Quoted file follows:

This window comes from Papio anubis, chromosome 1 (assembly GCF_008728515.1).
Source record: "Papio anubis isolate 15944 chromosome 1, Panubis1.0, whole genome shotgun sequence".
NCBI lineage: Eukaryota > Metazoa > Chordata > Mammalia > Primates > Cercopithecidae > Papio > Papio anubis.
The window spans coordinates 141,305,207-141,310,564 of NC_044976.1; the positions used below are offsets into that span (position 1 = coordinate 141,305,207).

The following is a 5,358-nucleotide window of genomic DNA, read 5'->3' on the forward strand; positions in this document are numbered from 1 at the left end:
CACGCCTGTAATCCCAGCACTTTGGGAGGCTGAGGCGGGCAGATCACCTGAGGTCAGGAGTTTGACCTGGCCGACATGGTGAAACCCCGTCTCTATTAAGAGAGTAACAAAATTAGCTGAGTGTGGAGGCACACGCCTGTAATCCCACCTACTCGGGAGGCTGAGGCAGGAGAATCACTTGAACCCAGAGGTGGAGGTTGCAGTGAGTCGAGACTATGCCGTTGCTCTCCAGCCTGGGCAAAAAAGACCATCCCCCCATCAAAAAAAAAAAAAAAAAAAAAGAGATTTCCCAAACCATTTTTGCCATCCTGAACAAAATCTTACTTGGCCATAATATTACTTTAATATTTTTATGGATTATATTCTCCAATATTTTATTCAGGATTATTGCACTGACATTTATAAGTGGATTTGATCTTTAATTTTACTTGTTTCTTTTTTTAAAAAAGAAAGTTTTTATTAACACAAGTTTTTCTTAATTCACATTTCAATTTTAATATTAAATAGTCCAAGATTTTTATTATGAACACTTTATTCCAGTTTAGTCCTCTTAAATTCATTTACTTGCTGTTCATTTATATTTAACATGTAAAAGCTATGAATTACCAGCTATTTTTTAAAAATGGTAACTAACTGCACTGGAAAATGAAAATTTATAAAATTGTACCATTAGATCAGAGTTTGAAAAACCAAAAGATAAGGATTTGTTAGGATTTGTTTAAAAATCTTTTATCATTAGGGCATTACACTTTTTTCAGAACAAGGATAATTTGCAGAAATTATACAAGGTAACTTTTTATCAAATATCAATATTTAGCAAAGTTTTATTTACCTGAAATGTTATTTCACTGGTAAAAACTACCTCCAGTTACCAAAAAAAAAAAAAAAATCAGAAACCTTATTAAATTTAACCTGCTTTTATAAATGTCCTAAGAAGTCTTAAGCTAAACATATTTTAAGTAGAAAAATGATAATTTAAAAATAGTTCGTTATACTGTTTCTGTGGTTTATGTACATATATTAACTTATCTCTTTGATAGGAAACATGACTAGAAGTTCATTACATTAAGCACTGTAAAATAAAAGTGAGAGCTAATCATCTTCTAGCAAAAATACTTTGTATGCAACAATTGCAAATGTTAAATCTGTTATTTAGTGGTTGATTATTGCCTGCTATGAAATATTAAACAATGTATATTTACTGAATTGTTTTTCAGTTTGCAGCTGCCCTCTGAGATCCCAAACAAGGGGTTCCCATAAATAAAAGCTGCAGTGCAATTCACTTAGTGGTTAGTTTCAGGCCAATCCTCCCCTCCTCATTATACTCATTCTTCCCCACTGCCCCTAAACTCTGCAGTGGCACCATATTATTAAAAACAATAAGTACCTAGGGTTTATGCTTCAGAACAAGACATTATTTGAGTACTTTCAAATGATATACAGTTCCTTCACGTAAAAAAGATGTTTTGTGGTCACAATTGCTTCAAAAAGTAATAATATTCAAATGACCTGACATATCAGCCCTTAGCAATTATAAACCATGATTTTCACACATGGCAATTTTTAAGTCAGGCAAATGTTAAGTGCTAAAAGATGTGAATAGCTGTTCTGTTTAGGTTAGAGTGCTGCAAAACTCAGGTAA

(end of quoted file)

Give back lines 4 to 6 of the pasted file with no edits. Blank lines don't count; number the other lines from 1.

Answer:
The window spans coordinates 141,305,207-141,310,564 of NC_044976.1; the positions used below are offsets into that span (position 1 = coordinate 141,305,207).

The following is a 5,358-nucleotide window of genomic DNA, read 5'->3' on the forward strand; positions in this document are numbered from 1 at the left end:
CACGCCTGTAATCCCAGCACTTTGGGAGGCTGAGGCGGGCAGATCACCTGAGGTCAGGAGTTTGACCTGGCCGACATGGTGAAACCCCGTCTCTATTAAGAGAGTAACAAAATTAGCTGAGTGTGGAGGCACACGCCTGTAATCCCACCTACTCGGGAGGCTGAGGCAGGAGAATCACTTGAACCCAGAGGTGGAGGTTGCAGTGAGTCGAGACTATGCCGTTGCTCTCCAGCCTGGGCAAAAAAGACCATCCCCCCATCAAAAAAAAAAAAAAAAAAAAAGAGATTTCCCAAACCATTTTTGCCATCCTGAACAAAATCTTACTTGGCCATAATATTACTTTAATATTTTTATGGATTATATTCTCCAATATTTTATTCAGGATTATTGCACTGACATTTATAAGTGGATTTGATCTTTAATTTTACTTGTTTCTTTTTTTAAAAAAGAAAGTTTTTATTAACACAAGTTTTTCTTAATTCACATTTCAATTTTAATATTAAATAGTCCAAGATTTTTATTATGAACACTTTATTCCAGTTTAGTCCTCTTAAATTCATTTACTTGCTGTTCATTTATATTTAACATGTAAAAGCTATGAATTACCAGCTATTTTTTAAAAATGGTAACTAACTGCACTGGAAAATGAAAATTTATAAAATTGTACCATTAGATCAGAGTTTGAAAAACCAAAAGATAAGGATTTGTTAGGATTTGTTTAAAAATCTTTTATCATTAGGGCATTACACTTTTTTCAGAACAAGGATAATTTGCAGAAATTATACAAGGTAACTTTTTATCAAATATCAATATTTAGCAAAGTTTTATTTACCTGAAATGTTATTTCACTGGTAAAAACTACCTCCAGTTACCAAAAAAAAAAAAAAAATCAGAAACCTTATTAAATTTAACCTGCTTTTATAAATGTCCTAAGAAGTCTTAAGCTAAACATATTTTAAGTAGAAAAATGATAATTTAAAAATAGTTCGTTATACTGTTTCTGTGGTTTATGTACATATATTAACTTATCTCTTTGATAGGAAACATGACTAGAAGTTCATTACATTAAGCACTGTAAAATAAAAGTGAGAGCTAATCATCTTCTAGCAAAAATACTTTGTATGCAACAATTGCAAATGTTAAATCTGTTATTTAGTGGTTGATTATTGCCTGCTATGAAATATTAAACAATGTATATTTACTGAATTGTTTTTCAGTTTGCAGCTGCCCTCTGAGATCCCAAACAAGGGGTTCCCATAAATAAAAGCTGCAGTGCAATTCACTTAGTGGTTAGTTTCAGGCCAATCCTCCCCTCCTCATTATACTCATTCTTCCCCACTGCCCCTAAACTCTGCAGTGGCACCATATTATTAAAAACAATAAGTACCTAGGGTTTATGCTTCAGAACAAGACATTATTTGAGTACTTTCAAATGATATACAGTTCCTTCACGTAAAAAAGATGTTTTGTGGTCACAATTGCTTCAAAAAGTAATAATATTCAAATGACCTGACATATCAGCCCTTAGCAATTATAAACCATGATTTTCACACATGGCAATTTTTAAGTCAGGCAAATGTTAAGTGCTAAAAGATGTGAATAGCTGTTCTGTTTAGGTTAGAGTGCTGCAAAACTCAGGTAA